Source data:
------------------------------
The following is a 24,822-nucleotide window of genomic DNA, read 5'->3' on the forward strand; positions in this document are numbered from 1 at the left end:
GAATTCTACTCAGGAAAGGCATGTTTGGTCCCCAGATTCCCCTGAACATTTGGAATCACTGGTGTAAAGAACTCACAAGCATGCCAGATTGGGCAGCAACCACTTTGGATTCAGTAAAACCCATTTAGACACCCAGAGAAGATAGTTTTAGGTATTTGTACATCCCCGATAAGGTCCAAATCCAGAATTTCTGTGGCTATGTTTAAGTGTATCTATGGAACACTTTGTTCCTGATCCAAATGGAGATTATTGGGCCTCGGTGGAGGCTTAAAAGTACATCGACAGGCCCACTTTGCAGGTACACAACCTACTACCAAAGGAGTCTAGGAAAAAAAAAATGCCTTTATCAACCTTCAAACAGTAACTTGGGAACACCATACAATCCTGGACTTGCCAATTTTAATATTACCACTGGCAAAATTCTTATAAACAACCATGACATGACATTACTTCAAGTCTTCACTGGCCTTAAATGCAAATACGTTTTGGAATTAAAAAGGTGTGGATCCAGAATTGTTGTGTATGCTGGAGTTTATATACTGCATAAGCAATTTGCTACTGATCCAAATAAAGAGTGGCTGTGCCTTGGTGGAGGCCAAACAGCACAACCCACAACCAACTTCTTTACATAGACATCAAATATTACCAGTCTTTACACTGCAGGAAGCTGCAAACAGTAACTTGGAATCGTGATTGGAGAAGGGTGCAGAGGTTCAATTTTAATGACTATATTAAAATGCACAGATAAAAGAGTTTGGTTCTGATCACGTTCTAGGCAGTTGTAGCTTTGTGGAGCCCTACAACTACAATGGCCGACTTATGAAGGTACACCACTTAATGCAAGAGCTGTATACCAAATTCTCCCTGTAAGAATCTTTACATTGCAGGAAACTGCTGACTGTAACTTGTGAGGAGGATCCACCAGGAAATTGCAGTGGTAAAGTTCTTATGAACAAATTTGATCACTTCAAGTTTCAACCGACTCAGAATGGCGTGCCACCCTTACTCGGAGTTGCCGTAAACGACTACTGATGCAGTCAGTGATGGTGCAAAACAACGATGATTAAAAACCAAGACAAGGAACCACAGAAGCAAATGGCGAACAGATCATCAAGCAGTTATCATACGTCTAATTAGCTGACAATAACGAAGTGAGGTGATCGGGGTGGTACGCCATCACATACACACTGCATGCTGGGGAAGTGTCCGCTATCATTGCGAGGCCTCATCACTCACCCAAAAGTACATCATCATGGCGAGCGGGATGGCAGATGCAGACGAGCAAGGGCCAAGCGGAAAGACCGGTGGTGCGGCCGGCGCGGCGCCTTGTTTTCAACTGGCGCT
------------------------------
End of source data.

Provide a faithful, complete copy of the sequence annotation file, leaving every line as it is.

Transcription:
The following is a 24,822-nucleotide window of genomic DNA, read 5'->3' on the forward strand; positions in this document are numbered from 1 at the left end:
GAATTCTACTCAGGAAAGGCATGTTTGGTCCCCAGATTCCCCTGAACATTTGGAATCACTGGTGTAAAGAACTCACAAGCATGCCAGATTGGGCAGCAACCACTTTGGATTCAGTAAAACCCATTTAGACACCCAGAGAAGATAGTTTTAGGTATTTGTACATCCCCGATAAGGTCCAAATCCAGAATTTCTGTGGCTATGTTTAAGTGTATCTATGGAACACTTTGTTCCTGATCCAAATGGAGATTATTGGGCCTCGGTGGAGGCTTAAAAGTACATCGACAGGCCCACTTTGCAGGTACACAACCTACTACCAAAGGAGTCTAGGAAAAAAAAAATGCCTTTATCAACCTTCAAACAGTAACTTGGGAACACCATACAATCCTGGACTTGCCAATTTTAATATTACCACTGGCAAAATTCTTATAAACAACCATGACATGACATTACTTCAAGTCTTCACTGGCCTTAAATGCAAATACGTTTTGGAATTAAAAAGGTGTGGATCCAGAATTGTTGTGTATGCTGGAGTTTATATACTGCATAAGCAATTTGCTACTGATCCAAATAAAGAGTGGCTGTGCCTTGGTGGAGGCCAAACAGCACAACCCACAACCAACTTCTTTACATAGACATCAAATATTACCAGTCTTTACACTGCAGGAAGCTGCAAACAGTAACTTGGAATCGTGATTGGAGAAGGGTGCAGAGGTTCAATTTTAATGACTATATTAAAATGCACAGATAAAAGAGTTTGGTTCTGATCACGTTCTAGGCAGTTGTAGCTTTGTGGAGCCCTACAACTACAATGGCCGACTTATGAAGGTACACCACTTAATGCAAGAGCTGTATACCAAATTCTCCCTGTAAGAATCTTTACATTGCAGGAAACTGCTGACTGTAACTTGTGAGGAGGATCCACCAGGAAATTGCAGTGGTAAAGTTCTTATGAACAAATTTGATCACTTCAAGTTTCAACCGACTCAGAATGGCGTGCCACCCTTACTCGGAGTTGCCGTAAACGACTACTGATGCAGTCAGTGATGGTGCAAAACAACGATGATTAAAAACCAAGACAAGGAACCACAGAAGCAAATGGCGAACAGATCATCAAGCAGTTATCATACGTCTAATTAGCTGACAATAACGAAGTGAGGTGATCGGGGTGGTACGCCATCACATACACACTGCATGCTGGGGAAGTGTCCGCTATCATTGCGAGGCCTCATCACTCACCCAAAAGTACATCATCATGGCGAGCGGGATGGCAGATGCAGACGAGCAAGGGCCAAGCGGAAAGACCGGTGGTGCGGCCGGCGCGGCGCCTTGTTTTCAACTGGCGCT